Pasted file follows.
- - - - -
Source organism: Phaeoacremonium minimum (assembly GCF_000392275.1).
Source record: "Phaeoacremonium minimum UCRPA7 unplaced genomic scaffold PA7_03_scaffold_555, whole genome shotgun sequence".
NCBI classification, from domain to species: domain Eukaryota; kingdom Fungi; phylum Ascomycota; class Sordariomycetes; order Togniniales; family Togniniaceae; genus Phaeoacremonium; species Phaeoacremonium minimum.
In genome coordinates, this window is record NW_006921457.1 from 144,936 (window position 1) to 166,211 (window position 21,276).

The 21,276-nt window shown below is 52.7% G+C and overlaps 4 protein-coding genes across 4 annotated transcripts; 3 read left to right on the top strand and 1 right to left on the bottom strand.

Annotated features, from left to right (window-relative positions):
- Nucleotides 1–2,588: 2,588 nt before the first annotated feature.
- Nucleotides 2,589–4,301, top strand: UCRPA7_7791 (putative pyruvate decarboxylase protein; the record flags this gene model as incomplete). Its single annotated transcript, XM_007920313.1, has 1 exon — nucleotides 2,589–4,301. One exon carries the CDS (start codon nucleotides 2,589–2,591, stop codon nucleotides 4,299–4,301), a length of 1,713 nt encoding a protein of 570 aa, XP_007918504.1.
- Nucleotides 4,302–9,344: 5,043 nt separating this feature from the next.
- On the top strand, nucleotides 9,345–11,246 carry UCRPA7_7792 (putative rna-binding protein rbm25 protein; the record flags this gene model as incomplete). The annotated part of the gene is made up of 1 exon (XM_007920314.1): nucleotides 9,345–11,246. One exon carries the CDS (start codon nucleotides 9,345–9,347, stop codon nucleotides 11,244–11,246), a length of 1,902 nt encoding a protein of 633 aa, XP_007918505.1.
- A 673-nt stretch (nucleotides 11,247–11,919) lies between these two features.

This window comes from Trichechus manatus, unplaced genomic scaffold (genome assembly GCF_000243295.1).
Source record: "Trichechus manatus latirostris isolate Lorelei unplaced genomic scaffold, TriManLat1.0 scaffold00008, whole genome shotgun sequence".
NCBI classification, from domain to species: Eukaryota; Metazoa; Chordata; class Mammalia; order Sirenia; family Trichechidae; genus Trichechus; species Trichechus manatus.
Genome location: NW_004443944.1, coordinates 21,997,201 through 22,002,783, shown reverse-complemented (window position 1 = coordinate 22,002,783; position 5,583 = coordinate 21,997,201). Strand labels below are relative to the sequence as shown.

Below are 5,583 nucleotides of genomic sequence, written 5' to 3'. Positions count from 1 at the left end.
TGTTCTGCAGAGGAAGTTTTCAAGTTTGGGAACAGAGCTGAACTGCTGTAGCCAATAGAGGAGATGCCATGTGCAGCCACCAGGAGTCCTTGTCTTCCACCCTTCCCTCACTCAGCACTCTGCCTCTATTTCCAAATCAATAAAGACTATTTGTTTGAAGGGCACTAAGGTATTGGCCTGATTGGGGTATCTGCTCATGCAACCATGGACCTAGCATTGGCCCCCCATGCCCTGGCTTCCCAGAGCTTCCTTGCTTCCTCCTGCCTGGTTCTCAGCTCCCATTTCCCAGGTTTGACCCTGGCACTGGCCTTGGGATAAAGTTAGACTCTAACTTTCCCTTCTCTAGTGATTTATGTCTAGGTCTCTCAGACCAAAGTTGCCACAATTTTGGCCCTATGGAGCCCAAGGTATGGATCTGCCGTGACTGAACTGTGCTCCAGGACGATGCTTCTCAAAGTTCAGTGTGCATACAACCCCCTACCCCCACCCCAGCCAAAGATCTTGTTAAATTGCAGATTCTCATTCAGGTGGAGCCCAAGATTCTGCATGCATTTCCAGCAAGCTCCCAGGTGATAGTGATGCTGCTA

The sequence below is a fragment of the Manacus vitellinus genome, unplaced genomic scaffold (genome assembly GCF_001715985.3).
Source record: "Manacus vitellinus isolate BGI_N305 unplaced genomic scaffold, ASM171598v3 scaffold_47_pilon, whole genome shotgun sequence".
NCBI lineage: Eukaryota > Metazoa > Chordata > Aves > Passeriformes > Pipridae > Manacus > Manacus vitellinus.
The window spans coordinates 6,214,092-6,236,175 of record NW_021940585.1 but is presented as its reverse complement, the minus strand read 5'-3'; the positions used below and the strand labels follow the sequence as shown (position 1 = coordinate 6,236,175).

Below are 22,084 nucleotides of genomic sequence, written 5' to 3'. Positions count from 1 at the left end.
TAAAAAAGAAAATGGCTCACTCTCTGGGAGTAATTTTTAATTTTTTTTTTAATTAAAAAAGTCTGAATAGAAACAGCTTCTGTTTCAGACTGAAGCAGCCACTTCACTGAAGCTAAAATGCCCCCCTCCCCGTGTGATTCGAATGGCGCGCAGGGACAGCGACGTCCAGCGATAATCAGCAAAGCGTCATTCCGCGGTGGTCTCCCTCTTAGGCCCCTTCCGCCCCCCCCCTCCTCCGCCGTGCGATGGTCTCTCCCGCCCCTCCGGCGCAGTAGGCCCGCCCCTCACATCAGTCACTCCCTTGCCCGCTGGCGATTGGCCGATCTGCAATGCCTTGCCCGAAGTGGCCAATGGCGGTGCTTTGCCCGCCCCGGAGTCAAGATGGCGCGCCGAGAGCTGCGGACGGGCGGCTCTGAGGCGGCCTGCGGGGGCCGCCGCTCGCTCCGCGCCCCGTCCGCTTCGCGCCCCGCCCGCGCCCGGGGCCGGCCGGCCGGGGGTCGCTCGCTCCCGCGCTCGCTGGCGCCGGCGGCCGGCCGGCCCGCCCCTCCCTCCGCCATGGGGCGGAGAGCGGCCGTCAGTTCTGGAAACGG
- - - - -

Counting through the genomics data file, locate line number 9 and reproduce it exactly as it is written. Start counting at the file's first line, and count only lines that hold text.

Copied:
- Nucleotides 4,302–9,344: 5,043 nt separating this feature from the next.